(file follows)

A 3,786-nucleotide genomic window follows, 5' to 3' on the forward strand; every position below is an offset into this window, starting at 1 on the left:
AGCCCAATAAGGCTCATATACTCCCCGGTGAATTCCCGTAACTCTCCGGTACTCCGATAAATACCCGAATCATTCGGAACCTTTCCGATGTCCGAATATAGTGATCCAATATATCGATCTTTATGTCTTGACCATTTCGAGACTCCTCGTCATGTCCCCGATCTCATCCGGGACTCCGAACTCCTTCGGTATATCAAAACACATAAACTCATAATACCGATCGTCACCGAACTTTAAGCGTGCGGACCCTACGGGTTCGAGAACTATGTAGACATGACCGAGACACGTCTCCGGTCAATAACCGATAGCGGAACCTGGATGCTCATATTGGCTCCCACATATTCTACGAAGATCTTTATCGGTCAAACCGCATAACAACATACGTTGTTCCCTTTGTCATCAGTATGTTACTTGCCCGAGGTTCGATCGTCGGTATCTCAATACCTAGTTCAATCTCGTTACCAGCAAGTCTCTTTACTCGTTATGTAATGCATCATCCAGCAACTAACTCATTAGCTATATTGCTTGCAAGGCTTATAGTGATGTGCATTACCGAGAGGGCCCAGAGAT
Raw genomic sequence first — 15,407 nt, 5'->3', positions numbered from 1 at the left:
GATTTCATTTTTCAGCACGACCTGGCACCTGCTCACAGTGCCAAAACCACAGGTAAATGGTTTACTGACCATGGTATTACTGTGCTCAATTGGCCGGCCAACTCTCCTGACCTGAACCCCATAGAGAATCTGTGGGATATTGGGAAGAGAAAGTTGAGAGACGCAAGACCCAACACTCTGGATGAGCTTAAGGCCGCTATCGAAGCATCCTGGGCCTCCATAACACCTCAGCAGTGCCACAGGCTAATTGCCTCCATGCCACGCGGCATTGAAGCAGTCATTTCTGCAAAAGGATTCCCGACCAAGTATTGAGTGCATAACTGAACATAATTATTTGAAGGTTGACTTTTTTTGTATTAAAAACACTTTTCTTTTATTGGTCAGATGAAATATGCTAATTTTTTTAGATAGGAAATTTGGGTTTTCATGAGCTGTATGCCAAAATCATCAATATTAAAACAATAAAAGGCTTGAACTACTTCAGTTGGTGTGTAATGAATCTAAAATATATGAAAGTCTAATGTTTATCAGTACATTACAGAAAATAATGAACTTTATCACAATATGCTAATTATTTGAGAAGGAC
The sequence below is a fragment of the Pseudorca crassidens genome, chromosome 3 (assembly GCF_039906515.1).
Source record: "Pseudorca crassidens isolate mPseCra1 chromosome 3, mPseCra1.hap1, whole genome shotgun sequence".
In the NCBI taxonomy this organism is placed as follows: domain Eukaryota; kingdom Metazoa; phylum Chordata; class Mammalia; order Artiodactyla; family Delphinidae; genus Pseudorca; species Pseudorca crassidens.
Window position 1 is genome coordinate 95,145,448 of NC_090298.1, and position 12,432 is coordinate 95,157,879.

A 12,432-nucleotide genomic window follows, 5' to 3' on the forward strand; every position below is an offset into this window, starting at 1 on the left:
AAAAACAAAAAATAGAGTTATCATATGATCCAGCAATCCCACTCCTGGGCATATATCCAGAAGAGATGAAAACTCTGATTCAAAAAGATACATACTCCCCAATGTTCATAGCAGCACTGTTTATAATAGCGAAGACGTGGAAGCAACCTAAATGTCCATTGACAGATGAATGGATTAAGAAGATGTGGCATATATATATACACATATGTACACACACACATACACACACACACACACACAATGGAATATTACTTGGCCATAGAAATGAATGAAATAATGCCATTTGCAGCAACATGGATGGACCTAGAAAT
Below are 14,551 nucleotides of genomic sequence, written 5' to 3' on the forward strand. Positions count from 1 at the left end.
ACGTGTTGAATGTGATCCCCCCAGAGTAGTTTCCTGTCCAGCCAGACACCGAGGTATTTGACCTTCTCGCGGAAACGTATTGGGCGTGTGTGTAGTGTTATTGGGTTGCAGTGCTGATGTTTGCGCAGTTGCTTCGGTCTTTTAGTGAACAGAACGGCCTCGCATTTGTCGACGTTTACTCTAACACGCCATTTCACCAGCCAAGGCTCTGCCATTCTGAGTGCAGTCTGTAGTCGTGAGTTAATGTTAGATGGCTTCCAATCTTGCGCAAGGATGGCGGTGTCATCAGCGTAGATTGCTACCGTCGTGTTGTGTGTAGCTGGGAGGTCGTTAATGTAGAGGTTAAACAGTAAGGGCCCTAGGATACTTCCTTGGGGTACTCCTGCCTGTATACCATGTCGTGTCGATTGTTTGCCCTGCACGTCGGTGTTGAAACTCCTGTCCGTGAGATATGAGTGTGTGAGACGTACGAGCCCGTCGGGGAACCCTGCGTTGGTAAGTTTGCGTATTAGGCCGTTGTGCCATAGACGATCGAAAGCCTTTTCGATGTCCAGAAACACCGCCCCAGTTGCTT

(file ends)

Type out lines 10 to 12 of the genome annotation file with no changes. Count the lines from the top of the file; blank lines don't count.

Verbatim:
AAAAACAAAAAATAGAGTTATCATATGATCCAGCAATCCCACTCCTGGGCATATATCCAGAAGAGATGAAAACTCTGATTCAAAAAGATACATACTCCCCAATGTTCATAGCAGCACTGTTTATAATAGCGAAGACGTGGAAGCAACCTAAATGTCCATTGACAGATGAATGGATTAAGAAGATGTGGCATATATATATACACATATGTACACACACACATACACACACACACACACACAATGGAATATTACTTGGCCATAGAAATGAATGAAATAATGCCATTTGCAGCAACATGGATGGACCTAGAAAT
Below are 14,551 nucleotides of genomic sequence, written 5' to 3' on the forward strand. Positions count from 1 at the left end.
ACGTGTTGAATGTGATCCCCCCAGAGTAGTTTCCTGTCCAGCCAGACACCGAGGTATTTGACCTTCTCGCGGAAACGTATTGGGCGTGTGTGTAGTGTTATTGGGTTGCAGTGCTGATGTTTGCGCAGTTGCTTCGGTCTTTTAGTGAACAGAACGGCCTCGCATTTGTCGACGTTTACTCTAACACGCCATTTCACCAGCCAAGGCTCTGCCATTCTGAGTGCAGTCTGTAGTCGTGAGTTAATGTTAGATGGCTTCCAATCTTGCGCAAGGATGGCGGTGTCATCAGCGTAGATTGCTACCGTCGTGTTGTGTGTAGCTGGGAGGTCGTTAATGTAGAGGTTAAACAGTAAGGGCCCTAGGATACTTCCTTGGGGTACTCCTGCCTGTATACCATGTCGTGTCGATTGTTTGCCCTGCACGTCGGTGTTGAAACTCCTGTCCGTGAGATATGAGTGTGTGAGACGTACGAGCCCGTCGGGGAACCCTGCGTTGGTAAGTTTGCGTATTAGGCCGTTGTGCCATAGACGATCGAAAGCCTTTTCGATGTCCAGAAACACCGCCCCAGTTGCTT